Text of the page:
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Archaeological Find

Wanted to post this yesterday in honor of St. Paddy's day but didn't get permission until later in the day. Encountered this delightful bit of creative writing from a friend of mine, and it always makes me smile. So here, for your gratuitous reading pleasure, is an account of an intriguing discovery. Original post here.


Archaeological Find

In the County of Meath in Eastern Ireland lies the Boyne Valley. An area that has fascinated scholars and archaeologists for centuries. There you find Brú na Bóinne, the Palace of Boyne. There you find Dowth, Newgrange and Knowth; Dozens of burial tunnels criss-cross the area. They were built about 3200BC making them older than the Pyramids or Stonehenge.

Richard Watkins of Stanford University was part of a team that was investigating Tunnel 22 that runs north-south through Newgrange. About 122 metres down the tunnel, he discovered what appeared to be an ancient cave-in. After 3 days careful work, Watkins and his team discovered that the rocks concealed the entrance to a roughly circular chamber about four metres in diameter.

There were clear signs that this was not a burial chamber but had been inhabited at one time. There were the remains of a fire below a gap in the ceiling that was once, presumably, a primitive chimney and source of light. There were the tattered rags that may have been bedding or clothing and some artefacts (one of which was a knife dated about the eighth century AD).

An examination of the chamber provided evidence that the occupant was connected with a monastery near Drogheda on the River Mattock that pre-dated Mellifont Abbey built on the same site by some 200 years. Records discovered at the abbey site indicated a monk called Muireadhach was entrusted with a “Pagan relic so foul it must be forever banished from the world of the living.”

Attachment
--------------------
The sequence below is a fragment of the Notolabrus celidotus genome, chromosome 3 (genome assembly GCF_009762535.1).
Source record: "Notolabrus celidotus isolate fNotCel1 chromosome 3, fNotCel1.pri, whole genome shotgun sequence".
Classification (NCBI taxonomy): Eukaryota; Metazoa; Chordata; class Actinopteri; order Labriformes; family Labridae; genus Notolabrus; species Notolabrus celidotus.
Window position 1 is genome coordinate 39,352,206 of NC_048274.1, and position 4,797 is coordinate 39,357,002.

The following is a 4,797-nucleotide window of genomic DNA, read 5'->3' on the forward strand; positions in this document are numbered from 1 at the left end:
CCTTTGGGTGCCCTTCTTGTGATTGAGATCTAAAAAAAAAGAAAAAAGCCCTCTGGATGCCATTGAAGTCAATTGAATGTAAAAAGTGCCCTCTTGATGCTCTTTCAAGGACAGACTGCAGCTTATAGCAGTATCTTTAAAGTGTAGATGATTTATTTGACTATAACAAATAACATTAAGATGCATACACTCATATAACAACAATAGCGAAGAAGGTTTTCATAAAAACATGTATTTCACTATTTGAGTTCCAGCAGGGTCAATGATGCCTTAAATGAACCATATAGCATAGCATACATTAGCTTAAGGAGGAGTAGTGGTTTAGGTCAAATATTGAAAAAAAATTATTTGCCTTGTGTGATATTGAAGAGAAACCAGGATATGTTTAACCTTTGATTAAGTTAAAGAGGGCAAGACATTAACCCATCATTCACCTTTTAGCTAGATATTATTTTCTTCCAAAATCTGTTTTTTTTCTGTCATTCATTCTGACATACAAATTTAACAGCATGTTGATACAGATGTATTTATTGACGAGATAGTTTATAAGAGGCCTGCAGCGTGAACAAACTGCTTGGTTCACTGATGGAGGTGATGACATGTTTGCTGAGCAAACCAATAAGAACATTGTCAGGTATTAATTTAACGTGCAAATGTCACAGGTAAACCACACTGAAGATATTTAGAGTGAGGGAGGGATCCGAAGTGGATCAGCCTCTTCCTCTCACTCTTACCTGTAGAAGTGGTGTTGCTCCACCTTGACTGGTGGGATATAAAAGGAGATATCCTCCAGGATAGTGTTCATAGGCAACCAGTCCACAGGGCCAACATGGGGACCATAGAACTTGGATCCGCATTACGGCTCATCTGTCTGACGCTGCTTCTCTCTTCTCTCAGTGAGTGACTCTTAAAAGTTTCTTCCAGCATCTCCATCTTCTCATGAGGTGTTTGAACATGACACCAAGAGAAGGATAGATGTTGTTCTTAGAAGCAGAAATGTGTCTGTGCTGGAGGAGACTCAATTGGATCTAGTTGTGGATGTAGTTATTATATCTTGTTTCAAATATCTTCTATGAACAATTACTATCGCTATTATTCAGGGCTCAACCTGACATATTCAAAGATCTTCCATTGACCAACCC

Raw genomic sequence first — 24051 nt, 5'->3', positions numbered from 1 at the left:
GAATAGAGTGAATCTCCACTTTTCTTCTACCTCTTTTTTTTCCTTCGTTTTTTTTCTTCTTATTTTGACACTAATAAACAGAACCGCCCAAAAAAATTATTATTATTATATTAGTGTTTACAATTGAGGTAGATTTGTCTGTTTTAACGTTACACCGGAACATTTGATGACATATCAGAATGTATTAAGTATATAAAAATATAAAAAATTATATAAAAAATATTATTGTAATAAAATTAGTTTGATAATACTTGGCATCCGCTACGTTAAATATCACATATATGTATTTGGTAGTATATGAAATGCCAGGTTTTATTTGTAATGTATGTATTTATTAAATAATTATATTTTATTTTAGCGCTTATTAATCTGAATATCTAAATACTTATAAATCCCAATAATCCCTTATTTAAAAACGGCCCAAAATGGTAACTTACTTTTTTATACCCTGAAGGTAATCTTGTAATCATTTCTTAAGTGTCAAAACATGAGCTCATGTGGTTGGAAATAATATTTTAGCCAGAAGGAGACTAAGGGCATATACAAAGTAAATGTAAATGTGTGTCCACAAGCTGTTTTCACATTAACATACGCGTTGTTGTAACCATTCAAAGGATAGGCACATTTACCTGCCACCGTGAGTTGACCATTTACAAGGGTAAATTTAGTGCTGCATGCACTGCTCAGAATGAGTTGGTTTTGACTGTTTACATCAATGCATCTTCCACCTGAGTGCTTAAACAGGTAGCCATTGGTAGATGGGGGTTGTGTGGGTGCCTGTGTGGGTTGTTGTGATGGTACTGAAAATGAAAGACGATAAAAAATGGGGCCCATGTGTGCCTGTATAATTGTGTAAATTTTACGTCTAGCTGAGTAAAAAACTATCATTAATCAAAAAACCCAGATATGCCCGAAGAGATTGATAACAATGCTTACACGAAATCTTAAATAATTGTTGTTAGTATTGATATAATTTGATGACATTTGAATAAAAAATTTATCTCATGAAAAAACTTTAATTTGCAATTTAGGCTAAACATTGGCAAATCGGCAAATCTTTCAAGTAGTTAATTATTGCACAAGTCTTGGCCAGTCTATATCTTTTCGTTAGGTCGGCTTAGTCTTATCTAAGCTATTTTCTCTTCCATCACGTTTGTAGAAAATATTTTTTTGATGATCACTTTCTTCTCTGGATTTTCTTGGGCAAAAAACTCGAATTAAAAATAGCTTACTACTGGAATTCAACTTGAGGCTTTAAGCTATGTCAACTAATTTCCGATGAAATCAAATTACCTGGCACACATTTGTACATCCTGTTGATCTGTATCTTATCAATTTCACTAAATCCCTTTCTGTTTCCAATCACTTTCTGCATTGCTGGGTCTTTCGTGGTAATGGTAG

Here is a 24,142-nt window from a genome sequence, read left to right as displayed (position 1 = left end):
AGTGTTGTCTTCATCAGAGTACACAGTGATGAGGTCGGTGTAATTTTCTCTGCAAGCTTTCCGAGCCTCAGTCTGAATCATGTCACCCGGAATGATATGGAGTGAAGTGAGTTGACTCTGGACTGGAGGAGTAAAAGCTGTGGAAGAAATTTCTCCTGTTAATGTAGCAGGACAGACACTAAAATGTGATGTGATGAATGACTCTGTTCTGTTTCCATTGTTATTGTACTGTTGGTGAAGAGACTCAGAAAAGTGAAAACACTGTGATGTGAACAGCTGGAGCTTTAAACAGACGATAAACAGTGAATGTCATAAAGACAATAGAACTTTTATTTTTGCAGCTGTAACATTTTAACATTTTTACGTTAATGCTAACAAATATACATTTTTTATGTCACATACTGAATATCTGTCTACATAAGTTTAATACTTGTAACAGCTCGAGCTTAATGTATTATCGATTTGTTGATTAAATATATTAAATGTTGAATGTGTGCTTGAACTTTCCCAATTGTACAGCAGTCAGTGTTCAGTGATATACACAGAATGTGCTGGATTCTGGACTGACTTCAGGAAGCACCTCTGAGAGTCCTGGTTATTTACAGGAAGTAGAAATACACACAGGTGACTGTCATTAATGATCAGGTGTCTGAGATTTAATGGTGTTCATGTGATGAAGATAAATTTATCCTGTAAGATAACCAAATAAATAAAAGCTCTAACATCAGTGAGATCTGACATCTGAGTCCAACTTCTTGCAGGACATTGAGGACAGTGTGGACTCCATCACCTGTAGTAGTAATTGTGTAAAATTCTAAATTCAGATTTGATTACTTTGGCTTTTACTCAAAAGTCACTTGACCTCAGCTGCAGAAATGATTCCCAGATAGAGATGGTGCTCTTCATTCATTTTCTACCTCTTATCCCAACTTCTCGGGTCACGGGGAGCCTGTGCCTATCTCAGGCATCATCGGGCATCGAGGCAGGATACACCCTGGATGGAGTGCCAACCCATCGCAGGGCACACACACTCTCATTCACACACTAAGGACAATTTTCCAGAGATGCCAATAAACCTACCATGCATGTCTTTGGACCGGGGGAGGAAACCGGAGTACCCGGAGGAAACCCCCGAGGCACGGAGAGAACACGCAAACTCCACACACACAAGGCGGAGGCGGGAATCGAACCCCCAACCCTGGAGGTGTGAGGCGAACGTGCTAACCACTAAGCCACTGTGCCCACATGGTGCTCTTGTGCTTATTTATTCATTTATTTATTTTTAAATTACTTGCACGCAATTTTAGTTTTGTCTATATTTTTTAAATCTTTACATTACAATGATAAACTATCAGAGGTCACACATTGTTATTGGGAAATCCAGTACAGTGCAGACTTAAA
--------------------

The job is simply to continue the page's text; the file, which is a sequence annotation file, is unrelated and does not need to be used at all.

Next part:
This reference led Watkins to re-examine the chamber, whereupon he found a hiding place cunningly carved into the chamber wall and hidden behind a close-fitting stone. There was a solid mass about one metre by one metre by 0.5 metre behind the stone, and great care had to be taken in order not to cause any undue damage.

The mass was packaged up and sent to Truro University where Professor John Dean led the team that was to analyse and preserve the find.

It was discovered that the outer part of the mass consisted of about five goat skins; each had to be removed separately. Within was an ancient book. The cover was made of wood and fastened with metal clasps. The pages were fastened to the covers with cords that had only survived because of the protection of the goatskins and the atmosphere of the cavern.

At last, the team could see the first few pages of the book. They contained drawings, now faded, but were once rich in colour. Alongside these drawings were the spidery writings of the scribe in an ancient version of Gaelic (it pre-dated the use of Roman letters).

The search was on for someone who could translate the book. That search ended in Adelaide, Australia with Bryan Tewkes. Tewkes had done extensive research on Pre-Roman Civilisations of the British Isles. It was he that finally identified the book that had filled the ancient monks with so much horror:

“Irish Dancing Part 2: The Hand & Arm Movements”


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Comments

alaskawolf
Mar. 18th, 2012 09:24 pm (UTC)
good stuff :D

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